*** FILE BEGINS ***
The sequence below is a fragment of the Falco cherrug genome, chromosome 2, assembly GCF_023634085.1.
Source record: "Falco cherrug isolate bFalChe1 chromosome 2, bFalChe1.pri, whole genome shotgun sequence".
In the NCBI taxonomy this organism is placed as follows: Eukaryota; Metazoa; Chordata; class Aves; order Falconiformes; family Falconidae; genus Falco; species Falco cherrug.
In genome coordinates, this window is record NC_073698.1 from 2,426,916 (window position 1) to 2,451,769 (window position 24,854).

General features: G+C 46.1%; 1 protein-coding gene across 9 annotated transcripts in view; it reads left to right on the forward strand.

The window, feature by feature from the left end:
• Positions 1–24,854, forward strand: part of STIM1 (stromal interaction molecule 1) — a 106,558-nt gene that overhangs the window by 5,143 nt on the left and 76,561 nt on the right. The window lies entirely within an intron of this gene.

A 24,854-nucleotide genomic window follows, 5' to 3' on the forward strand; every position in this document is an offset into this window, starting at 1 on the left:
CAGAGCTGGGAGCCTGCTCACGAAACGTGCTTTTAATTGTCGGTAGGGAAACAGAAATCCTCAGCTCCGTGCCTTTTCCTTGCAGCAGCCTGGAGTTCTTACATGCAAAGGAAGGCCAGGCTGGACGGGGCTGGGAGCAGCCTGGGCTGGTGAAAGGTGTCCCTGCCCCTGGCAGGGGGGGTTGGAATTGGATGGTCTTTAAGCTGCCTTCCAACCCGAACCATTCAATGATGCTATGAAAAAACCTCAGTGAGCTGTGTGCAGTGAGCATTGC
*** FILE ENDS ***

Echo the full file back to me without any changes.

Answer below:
The sequence below is a fragment of the Falco cherrug genome, chromosome 2, assembly GCF_023634085.1.
Source record: "Falco cherrug isolate bFalChe1 chromosome 2, bFalChe1.pri, whole genome shotgun sequence".
In the NCBI taxonomy this organism is placed as follows: Eukaryota; Metazoa; Chordata; class Aves; order Falconiformes; family Falconidae; genus Falco; species Falco cherrug.
In genome coordinates, this window is record NC_073698.1 from 2,426,916 (window position 1) to 2,451,769 (window position 24,854).

General features: G+C 46.1%; 1 protein-coding gene across 9 annotated transcripts in view; it reads left to right on the forward strand.

The window, feature by feature from the left end:
• Positions 1–24,854, forward strand: part of STIM1 (stromal interaction molecule 1) — a 106,558-nt gene that overhangs the window by 5,143 nt on the left and 76,561 nt on the right. The window lies entirely within an intron of this gene.

A 24,854-nucleotide genomic window follows, 5' to 3' on the forward strand; every position in this document is an offset into this window, starting at 1 on the left:
CAGAGCTGGGAGCCTGCTCACGAAACGTGCTTTTAATTGTCGGTAGGGAAACAGAAATCCTCAGCTCCGTGCCTTTTCCTTGCAGCAGCCTGGAGTTCTTACATGCAAAGGAAGGCCAGGCTGGACGGGGCTGGGAGCAGCCTGGGCTGGTGAAAGGTGTCCCTGCCCCTGGCAGGGGGGGTTGGAATTGGATGGTCTTTAAGCTGCCTTCCAACCCGAACCATTCAATGATGCTATGAAAAAACCTCAGTGAGCTGTGTGCAGTGAGCATTGC